Paper and Packaging Board: Third Annual Back-to-School Report

Think technology is king in the classroom these days? Think again. The Paper and Packaging Board recently released its third annual Back-to-School report, and it shows that students and parents still prefer paper.

The report, based on extensive research and Nielsen data, highlights the role paper plays in education, and it proves that paper is still essential to learning.

  • Nearly eight in 10 people think paper and packaging are relevant to their daily lives.
  • The clear majority of students — 93 percent of college students and 87 percent of students grades 7-12 — think that paper is essential to their education.
  • Parents agree, with 96 percent saying that paper is an essential part of children being able to achieve their educational goals.

The Paper and Packaging Board found that, among junior high and high school students:

  • 70 percent prepare for tests by taking notes on paper.
  • 58 percent fill out paper worksheets to study for tests and quizzes.
  • 60 percent make and use flashcards.

The preference for paper doesn’t end with high school graduation. College students also report a distinct preference for paper.

  • 81 percent always or often use paper tools to prepare for exams.
  • 50.3 percent say they learn information best when writing it down by hand.

Reading Research: Does Paper Matter?

The Paper and Packaging Board’s Back-to-School Report also shares the many benefits of reading on paper, such as improved memory and recall, and increased language and mental development. Dr. Naomi Baron, professor of linguistics at American University in Washington, DC, conducted reading research that shows how reading on paper versus a digital device helped people concentrate on the material, which improved how well they remembered it.

“The biggest challenge everyone faces when reading onscreen is distraction,” Baron said. “Especially with an internet connection, the temptation looms to do something else — check a status update or post a new photo. Participants in my study were abundantly aware of the problem. A whopping 94 percent said the medium on which it was easiest to concentrate when reading was hard copy.”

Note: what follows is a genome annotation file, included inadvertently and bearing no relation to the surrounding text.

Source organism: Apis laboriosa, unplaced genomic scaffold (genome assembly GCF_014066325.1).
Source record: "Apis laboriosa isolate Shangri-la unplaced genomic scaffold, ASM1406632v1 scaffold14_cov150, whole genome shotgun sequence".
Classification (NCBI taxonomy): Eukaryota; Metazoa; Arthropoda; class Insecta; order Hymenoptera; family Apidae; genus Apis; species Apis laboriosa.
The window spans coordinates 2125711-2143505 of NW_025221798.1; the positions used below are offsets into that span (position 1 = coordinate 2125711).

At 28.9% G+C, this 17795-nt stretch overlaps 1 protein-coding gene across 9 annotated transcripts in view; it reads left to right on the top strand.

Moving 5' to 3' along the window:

Baron’s reading research shows a clear correlation between recall and printed material.

“Students tell us they remember more when reading in print,” she said. “Not surprisingly, some report spending more time when reading print, and reading more carefully than with digital texts.”

What Do Millennials Think?

That doesn’t mean there isn’t a place for technology in students’ lives. The Paper and Packaging Board report cites a Nielsen study that found that millennials have a more positive view than any other generation on how technology is affecting their lives.

More than 74 percent of respondents think that new technology makes their lives easier. So it may come as a surprise that 95 percent of millennial parents believe that paper is an essential part of how children achieve educational goals. More than half of those surveyed feel most comfortable helping their children when they are working with textbooks, paper and worksheets.

These technologically savvy, pro-digital millennial parents see something uniquely beneficial in using paper and print materials when it comes to their children’s education, and they prefer it in astonishingly high numbers.

You can learn more about the latest reading research and paper statistics by reading the full Paper and Packaging Board Back-to-School Report. You can also take a look at some of our other articles on the benefits of paper and handwriting in education.

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